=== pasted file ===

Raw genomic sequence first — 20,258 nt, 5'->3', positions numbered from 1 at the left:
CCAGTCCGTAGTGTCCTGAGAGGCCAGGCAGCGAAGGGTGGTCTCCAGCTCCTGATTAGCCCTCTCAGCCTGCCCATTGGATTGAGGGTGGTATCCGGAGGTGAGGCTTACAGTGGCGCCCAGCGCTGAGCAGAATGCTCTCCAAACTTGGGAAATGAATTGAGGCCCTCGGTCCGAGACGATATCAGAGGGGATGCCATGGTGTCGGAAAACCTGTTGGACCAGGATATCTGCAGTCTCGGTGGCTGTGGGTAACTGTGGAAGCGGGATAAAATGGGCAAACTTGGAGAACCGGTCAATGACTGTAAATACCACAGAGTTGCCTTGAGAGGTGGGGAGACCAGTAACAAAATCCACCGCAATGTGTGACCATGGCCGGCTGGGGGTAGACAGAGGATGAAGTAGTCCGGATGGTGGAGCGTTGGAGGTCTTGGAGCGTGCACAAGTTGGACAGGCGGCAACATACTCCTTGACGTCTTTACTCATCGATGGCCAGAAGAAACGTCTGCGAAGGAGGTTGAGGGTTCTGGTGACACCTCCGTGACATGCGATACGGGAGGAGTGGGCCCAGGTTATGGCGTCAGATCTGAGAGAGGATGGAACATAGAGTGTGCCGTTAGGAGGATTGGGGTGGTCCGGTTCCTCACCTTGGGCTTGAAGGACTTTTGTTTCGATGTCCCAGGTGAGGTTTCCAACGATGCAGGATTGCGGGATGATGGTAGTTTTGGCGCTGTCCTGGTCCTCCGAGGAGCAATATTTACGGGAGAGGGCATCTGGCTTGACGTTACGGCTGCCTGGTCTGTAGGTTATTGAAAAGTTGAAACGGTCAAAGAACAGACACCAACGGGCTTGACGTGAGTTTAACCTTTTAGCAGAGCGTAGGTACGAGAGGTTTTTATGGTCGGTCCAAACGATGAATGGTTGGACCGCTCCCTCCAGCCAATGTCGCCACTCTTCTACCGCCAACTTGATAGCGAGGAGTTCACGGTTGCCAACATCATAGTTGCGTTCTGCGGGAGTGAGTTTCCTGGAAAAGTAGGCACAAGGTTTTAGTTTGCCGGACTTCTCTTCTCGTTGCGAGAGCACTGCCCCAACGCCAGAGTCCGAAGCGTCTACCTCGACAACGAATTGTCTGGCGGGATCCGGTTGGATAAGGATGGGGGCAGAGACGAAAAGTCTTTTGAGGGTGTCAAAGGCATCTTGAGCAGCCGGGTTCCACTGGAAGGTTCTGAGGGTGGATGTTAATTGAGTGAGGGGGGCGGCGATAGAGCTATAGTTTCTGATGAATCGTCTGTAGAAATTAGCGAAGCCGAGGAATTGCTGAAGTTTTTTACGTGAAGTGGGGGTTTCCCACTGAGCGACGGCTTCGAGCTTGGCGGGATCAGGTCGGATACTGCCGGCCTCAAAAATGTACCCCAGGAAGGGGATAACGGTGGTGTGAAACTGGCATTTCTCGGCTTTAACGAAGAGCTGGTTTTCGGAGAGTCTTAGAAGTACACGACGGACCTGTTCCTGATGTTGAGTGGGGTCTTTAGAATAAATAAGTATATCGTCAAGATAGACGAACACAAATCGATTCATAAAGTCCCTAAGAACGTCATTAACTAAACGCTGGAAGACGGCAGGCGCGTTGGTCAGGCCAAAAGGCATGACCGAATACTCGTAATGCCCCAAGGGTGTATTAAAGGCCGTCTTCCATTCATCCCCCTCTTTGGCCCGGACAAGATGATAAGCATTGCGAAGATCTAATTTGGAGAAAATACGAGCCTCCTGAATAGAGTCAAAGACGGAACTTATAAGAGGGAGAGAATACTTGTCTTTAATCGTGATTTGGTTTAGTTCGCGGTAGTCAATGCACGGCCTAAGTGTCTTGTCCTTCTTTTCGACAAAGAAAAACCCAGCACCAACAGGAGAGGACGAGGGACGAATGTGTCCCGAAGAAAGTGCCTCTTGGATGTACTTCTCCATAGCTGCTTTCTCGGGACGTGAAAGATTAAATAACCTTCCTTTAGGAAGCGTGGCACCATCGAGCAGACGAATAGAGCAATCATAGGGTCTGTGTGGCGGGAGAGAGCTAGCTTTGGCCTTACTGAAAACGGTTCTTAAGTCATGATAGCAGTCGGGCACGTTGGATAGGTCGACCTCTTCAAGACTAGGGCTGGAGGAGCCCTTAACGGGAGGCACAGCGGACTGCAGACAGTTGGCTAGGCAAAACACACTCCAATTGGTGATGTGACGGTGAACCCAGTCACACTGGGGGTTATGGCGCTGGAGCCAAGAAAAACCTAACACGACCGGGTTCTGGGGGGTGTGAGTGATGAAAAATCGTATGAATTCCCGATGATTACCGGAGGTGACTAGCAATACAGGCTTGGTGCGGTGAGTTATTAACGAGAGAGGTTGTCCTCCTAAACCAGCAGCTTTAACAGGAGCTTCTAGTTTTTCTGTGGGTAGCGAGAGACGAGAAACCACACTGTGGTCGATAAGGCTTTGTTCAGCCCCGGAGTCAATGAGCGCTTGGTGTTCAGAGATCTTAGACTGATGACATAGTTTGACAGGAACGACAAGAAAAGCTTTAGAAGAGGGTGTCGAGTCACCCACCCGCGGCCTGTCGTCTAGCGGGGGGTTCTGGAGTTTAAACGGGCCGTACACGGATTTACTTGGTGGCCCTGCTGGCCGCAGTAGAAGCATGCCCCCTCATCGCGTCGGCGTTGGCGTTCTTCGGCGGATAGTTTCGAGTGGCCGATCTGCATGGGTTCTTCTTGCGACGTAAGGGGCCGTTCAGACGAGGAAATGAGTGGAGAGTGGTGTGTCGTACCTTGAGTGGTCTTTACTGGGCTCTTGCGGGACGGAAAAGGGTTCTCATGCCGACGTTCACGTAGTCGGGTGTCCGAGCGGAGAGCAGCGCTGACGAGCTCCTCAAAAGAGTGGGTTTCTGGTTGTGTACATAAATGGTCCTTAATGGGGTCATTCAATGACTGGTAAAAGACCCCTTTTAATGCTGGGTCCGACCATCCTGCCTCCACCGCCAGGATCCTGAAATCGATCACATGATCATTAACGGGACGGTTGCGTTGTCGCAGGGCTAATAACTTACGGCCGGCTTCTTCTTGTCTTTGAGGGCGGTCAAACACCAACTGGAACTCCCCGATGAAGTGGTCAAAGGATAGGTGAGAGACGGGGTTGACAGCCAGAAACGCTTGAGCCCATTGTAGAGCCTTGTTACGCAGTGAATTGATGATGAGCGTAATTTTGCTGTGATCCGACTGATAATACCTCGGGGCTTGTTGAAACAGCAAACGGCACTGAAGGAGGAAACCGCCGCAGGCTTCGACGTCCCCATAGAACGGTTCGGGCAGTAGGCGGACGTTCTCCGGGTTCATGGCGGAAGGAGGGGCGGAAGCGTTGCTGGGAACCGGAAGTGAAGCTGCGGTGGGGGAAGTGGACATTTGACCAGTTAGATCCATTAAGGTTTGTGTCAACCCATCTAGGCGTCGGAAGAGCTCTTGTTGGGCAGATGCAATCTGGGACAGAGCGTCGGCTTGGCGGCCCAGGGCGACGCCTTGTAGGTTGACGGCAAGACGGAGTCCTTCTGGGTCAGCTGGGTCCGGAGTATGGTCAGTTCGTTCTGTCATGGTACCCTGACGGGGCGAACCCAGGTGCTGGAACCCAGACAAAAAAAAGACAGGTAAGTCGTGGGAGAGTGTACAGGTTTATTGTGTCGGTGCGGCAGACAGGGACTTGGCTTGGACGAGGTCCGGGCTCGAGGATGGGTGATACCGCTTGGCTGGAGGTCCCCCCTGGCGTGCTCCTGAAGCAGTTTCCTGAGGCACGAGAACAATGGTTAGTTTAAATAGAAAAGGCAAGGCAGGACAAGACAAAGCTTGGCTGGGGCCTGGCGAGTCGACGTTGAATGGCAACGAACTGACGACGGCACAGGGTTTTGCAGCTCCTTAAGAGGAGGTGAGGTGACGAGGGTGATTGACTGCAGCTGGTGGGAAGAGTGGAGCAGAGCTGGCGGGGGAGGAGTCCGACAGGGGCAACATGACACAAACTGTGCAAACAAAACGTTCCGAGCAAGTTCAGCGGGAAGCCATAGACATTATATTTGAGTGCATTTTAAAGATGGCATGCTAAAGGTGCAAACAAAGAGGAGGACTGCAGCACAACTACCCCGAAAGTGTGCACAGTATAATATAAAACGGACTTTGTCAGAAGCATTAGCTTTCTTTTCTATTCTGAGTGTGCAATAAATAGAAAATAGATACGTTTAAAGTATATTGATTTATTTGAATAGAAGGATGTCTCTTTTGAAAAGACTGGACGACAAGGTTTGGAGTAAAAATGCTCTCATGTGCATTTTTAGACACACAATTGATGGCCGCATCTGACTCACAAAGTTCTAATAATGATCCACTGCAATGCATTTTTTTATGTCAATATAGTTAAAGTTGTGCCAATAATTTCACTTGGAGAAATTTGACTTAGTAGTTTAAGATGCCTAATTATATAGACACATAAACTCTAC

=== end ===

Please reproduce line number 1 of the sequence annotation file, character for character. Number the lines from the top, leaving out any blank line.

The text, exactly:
Raw genomic sequence first — 20,258 nt, 5'->3', positions numbered from 1 at the left: